Broker Check

Understanding the Numbers

| May 14, 2018
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Judging how strong the economy is at any given time is no simple task.  There are thousands of economists and researchers who make a living by studying, writing, and talking about the economy and why it is doing one thing or another.  Watch any business news network and you can’t make it through the morning without hearing from up to 20 of them.  Which ones do you believe? They all have facts to with their opinions, or at least so it seems.  My suggestion, take it all with a grain of salt.  Numbers don’t lie, as they say; however, they can be manipulated, and or reported in limited fashion leading you to believe one path or another.  Apply some common sense, use your experience, and educate yourself.  Even a little learning is a great inoculation against the dreaded “partial truth” disease.

 The US Labor Department released March unemployment number of 6.585 million people.  That sounds like a lot, and it is.  It is also an unemployment rate of about 3.9%, which is historically low.  Also released by the Labor Department was the job openings number, which was 6.550 million openings.  That is a difference of only 35,000 more workers than openings.  You could say we are on the cusp of 100% employment, yet that is not and never will be true.  There are those who are working part-time while looking for full-time, and also those who are “under-employed” looking for a better job (and yes some of them are qualified for a better job.)  Our friends at First Trust put this into perspective when they point out these numbers, and then remind us that during the “crazy go-go” housing fueled economy of 2006-7 the jobs and unemployment numbers were never closer together than 2 million.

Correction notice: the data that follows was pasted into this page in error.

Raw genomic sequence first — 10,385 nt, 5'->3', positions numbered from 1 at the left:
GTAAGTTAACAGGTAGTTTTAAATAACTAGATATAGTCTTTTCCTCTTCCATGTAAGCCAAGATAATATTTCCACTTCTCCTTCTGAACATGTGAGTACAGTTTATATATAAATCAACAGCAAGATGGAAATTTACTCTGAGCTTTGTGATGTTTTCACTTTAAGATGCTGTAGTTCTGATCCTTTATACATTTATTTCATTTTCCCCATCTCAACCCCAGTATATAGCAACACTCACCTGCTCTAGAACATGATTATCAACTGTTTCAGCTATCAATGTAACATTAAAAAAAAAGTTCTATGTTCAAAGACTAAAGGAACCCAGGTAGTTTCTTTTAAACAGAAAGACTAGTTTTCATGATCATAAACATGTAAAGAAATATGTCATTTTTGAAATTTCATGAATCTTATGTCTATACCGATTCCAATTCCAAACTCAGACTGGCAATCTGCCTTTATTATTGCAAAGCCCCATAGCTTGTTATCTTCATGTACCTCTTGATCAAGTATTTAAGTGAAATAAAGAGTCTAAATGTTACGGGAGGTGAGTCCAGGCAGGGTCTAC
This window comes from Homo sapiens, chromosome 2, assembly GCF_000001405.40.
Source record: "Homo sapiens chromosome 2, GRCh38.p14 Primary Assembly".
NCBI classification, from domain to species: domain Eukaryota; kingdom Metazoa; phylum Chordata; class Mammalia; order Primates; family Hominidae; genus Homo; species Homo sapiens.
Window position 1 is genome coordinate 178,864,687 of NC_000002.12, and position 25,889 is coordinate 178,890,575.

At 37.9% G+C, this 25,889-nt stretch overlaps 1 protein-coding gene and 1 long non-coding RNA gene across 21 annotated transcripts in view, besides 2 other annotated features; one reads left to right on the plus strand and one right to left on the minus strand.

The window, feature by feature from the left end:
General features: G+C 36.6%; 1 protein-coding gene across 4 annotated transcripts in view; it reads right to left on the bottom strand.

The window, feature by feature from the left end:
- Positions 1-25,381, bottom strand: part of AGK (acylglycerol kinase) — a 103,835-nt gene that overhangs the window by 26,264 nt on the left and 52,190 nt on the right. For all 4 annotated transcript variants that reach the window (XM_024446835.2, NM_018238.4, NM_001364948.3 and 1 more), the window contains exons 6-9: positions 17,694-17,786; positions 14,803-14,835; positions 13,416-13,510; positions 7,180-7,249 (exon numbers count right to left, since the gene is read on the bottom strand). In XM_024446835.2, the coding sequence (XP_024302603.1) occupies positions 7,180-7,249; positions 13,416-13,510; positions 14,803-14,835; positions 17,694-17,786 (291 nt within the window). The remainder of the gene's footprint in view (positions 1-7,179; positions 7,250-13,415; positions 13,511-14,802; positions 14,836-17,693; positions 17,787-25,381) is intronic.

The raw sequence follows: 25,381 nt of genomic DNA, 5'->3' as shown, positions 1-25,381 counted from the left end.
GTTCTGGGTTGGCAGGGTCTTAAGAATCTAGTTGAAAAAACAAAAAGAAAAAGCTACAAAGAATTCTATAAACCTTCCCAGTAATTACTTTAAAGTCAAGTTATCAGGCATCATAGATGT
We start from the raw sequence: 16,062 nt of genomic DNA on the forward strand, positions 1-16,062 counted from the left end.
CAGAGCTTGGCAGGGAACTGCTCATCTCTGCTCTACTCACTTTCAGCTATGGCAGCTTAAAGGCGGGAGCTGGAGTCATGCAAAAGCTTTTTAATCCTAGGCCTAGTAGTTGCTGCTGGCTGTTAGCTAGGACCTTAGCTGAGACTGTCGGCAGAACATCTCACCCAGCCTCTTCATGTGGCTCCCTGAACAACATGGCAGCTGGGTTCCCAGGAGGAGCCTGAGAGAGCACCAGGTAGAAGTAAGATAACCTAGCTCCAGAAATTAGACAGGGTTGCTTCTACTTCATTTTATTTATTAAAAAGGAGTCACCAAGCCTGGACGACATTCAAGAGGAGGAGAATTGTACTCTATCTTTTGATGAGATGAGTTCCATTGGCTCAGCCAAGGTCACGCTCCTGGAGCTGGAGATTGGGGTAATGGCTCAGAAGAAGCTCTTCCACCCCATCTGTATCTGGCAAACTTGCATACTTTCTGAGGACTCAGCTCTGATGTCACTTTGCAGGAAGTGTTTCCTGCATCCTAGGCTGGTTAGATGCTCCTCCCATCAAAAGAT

There is no perfect system, we all know someone looking for a job or a better job.  Yet the economists we listen to are calling for unemployment to stay under 4% at least until 2020.  That sounds good, and it is.  It also can be a predictor for inflation as wages start to increase and thus what we as consumers pay increases in the cost of goods.  It can show companies are nervous about hiring too many employees and they keep the hiring low, although we don’t feel that is the case.  The bottom line is when you take relatively accurate data and apply some research and filters it helps to better define what is actually going on.  It is not a crystal ball, but it might help pull the curtain back and let a little light shine on what we do know. 

 Have a great week.

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